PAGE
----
No Bed is an Island . . . Or is it ?
When we arrive at a bed bug account we will encounter various levels of infestation. While the bed bug ground zeros assuredly make for great photo opportunities and the great stories shared of the extreme conditions, it may be the low level infestations that provide unique challenges possibly because at such locations the bed bugs may prove more difficult to find and finally re-mediate. In any case, no matter what the level of infestation is present at the account, one thing is for sure, the people who live there are being bitten by bed bugs and it’s up to us to save them!
Just how we save them and what we do may vary by bed bug professional and company. Surely it is said “there a thousand ways to skin a cat” and there are many viable methodologies and techniques that may be successfully utilized to re-mediate a bed bug situation. However, the immediacy in which we are able to remove or eliminate the possibility of bite occurrence is likely of prime importance to those who will be sleeping in the bed bug infested location that night. And, a question often considered is; How can we prevent people from being bitten on bed bug work day one?
When working at bed bug locations a tact preferred is to help people to not get bit tonight and how this can be done. Nearly all of the locations get to visit are of the extreme bed bug ground zero type locations where bed bugs are everywhere and the resident bed bug victims present with numerous bites. This observance initiates the how can we provide immediate relief for these folks mentality or mind set. One method to help prevent bite occurrence is to isolate the bed. That is, to alter the existing conditions such that bed bugs may be prevented from accessing the bed and biting the potential sleeping victim. Is it possible to do this? Sure it is.
The concept of bed isolation is not new or unique. Reference literature indicates that this has been a household home remedy for bed bugs for many years. In the good ole days folks would place bowls or cans of various liquids under the legs of their beds in an effort to keep bed bugs at bay. Liquids used were turpentine, kerosene, soapy water, oil and other materials. Grease and petroleum jelly have been used as well. An experienced bed bug victim once told us of how they treated for bed bugs in “his country” using diesel fuel as an application product. (Hey buddy, got a lite?)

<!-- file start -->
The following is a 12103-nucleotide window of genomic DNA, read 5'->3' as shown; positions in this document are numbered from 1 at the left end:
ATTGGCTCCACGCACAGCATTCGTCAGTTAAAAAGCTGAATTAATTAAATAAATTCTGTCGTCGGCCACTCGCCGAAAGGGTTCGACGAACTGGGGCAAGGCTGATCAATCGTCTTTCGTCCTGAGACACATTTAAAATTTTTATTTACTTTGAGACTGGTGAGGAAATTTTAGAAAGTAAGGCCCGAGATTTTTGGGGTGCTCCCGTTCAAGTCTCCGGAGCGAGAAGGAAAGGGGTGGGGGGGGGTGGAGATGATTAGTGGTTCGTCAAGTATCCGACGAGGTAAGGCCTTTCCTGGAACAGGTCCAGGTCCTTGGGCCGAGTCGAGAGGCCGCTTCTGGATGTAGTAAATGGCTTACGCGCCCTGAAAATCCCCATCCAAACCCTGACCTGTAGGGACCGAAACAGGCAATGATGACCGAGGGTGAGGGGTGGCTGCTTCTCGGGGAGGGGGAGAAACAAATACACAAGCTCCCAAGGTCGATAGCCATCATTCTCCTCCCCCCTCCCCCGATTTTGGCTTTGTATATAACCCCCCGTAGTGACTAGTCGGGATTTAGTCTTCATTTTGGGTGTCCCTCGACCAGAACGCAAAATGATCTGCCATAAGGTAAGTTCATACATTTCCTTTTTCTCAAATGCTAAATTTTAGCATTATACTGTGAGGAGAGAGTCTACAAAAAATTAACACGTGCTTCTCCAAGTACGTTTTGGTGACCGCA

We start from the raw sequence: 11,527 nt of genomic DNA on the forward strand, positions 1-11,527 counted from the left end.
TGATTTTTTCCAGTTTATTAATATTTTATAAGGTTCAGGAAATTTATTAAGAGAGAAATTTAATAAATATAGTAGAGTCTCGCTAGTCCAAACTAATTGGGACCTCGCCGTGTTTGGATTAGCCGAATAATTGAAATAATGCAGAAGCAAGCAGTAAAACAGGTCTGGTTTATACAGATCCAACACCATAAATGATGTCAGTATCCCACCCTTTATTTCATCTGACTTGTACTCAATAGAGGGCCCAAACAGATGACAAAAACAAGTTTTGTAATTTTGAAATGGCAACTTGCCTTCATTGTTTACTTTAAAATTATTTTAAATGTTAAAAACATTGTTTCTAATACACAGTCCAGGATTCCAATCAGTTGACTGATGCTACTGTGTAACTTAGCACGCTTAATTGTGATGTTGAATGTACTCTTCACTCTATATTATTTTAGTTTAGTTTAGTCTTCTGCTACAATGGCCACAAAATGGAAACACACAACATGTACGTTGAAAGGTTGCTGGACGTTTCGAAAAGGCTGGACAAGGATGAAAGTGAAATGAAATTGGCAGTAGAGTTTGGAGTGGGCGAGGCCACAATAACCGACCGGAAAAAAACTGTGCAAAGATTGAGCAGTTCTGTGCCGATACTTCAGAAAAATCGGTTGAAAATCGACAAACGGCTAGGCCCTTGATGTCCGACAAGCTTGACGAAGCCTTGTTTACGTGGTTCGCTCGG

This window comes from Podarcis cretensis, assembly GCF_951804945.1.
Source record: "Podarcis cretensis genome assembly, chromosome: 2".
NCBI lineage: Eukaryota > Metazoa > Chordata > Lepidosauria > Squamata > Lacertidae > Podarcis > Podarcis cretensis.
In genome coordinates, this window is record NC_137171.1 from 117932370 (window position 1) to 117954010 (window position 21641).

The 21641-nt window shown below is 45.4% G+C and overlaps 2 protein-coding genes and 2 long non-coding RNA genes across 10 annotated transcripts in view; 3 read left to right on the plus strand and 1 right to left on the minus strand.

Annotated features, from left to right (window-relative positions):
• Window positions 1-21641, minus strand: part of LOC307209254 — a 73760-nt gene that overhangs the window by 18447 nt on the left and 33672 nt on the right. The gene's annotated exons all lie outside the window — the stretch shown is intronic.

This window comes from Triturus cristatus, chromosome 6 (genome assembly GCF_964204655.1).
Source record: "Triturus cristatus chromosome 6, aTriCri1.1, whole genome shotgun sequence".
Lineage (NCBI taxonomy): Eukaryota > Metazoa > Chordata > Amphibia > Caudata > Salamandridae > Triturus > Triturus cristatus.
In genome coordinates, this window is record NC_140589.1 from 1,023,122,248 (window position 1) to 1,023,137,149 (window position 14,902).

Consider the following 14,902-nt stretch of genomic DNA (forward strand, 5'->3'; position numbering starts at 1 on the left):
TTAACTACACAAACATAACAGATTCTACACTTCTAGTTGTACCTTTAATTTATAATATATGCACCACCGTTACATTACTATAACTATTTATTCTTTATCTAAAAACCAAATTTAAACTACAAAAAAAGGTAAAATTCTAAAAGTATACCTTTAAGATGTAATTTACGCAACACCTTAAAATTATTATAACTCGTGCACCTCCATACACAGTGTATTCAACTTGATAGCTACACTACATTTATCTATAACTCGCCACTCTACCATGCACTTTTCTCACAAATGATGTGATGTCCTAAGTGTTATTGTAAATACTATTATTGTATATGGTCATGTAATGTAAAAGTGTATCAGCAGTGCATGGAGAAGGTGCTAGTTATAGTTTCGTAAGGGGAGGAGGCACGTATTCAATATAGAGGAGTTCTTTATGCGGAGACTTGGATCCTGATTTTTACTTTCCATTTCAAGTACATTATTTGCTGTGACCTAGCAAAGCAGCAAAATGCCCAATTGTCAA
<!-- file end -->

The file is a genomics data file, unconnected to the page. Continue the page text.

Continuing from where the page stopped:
With the advent of the recent bed bug resurgence our industry has seen necessity is the mother of invention in action. Various bed bug blocker devices have been developed and marketed to the industry as well as to the retail consuming public. Chances are many of our readers have used such devices and they are advertised in this publication as well. Such devices may be used to help isolate a bed and prevent bed bug biting.
To isolate a bed we’re trying to make the bed inaccessible to bed bugs such that they cannot access the sleeping host in an effort to prevent the resident from being bitten. To do this we must first inspect and treat the bed thoroughly to assure that there are no bed bugs present on the bed itself. And, while this in itself requires a significant effort, it is possible to do given the required work utilized. Once the entire bed has been rendered bed bug free, we then need to place the isolation devices and methodologies.
As part of the isolation process we need to install high quality bed bug proof encasements of the mattress and box spring. Doing so takes away the many hiding places present and also may serve to seal in any bed bug eggs or bed bug crawlers that may have inadvertently been missed, if any. We then need to re position the bed such that the bed or any of the bedding garments contact the floor, walls or any neighboring furniture that the bed bugs may use as a bridge to circumvent the bed bug blockers installed beneath the bed legs. When completed correctly we have essentially blocked all access to the bed that bed bugs may use to climb up onto the bed and bite the sleeping victim. All except one possible pathway that is. While it is possible for bed bugs to climb up the wall and across the ceiling to drop onto the bed, bed bug experts argue about the relative possibilities of this specific behavior. And, while we might argue as to this occurrence, the bed isolation effort is not to be done in absence of other control work. Great reduction of the bed bug population present through the control program work will greatly reduce the possibility of this bed bug commando attack occurring.
While bed isolation as described herein cannot 100% guaranty that a person will not be bitten, it is reasonable to state that the isolation effort will greatly reduce or eliminate the incidence of bed bug bites while the customer is waiting for the remainder of the control program to eventually become 100% effective. And, in so doing, we have provided the customer with some level of immediate relief.
Perhaps bed isolation as described isn’t for everyone and there may be those who simply must have 100% assurance that no bites will occur. For these folks there are other options. In the recent past there are some fellow business travelers who report that they use sleep suits to prevent bed bug bites. However, these suits do not cover 100% of the body so bites may still occur on the hands and face. Recently a bed bug proof tent like device, the Night Safe, has been developed and made commercially available. This device is placed on the top of a bed such that the person simply zips themselves into the bed bug proof tent and sleeps within the tent where bed bugs cannot reach them.
Can we convert a bed into a safe haven for our customers?
Can we prevent a person from being bitten tonight?
Can we do this within the convenience of their own home without too much inconvenience?
Sure we can if we do the right things and provide them with viable methodologies.